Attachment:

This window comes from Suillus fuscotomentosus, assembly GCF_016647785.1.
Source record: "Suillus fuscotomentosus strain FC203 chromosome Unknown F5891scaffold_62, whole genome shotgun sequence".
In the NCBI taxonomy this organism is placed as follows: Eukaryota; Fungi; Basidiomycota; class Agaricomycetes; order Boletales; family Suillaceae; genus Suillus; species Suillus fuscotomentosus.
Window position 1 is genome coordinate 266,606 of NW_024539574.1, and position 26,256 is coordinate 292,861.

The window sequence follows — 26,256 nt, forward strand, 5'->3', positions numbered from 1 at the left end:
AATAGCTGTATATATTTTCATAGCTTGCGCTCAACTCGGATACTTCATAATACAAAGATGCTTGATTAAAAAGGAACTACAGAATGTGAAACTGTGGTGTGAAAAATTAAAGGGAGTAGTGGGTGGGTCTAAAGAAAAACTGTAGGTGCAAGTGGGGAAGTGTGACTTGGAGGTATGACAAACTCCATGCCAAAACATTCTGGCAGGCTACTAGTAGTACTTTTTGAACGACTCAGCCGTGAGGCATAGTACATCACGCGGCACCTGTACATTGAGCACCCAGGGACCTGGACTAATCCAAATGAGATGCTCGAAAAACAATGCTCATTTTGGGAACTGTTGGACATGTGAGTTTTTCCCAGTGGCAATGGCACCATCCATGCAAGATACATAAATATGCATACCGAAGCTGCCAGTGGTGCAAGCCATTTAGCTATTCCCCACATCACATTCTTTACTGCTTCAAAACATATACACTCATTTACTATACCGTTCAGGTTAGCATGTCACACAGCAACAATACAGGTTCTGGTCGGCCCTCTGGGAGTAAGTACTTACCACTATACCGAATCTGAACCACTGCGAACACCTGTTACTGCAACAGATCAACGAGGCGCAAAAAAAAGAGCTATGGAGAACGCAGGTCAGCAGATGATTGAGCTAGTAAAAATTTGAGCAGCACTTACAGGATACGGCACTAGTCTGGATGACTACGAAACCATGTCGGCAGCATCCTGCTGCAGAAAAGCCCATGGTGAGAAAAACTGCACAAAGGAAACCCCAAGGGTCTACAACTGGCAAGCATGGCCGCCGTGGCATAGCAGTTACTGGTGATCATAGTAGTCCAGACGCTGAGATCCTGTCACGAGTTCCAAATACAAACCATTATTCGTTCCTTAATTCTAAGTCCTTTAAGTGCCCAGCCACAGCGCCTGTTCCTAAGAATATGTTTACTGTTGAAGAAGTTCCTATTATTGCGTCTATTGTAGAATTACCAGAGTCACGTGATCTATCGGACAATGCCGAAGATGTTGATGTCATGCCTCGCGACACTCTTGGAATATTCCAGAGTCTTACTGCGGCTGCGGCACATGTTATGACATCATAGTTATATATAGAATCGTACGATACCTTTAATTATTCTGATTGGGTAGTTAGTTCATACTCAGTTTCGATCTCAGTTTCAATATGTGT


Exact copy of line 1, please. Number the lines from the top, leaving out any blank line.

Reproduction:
This window comes from Suillus fuscotomentosus, assembly GCF_016647785.1.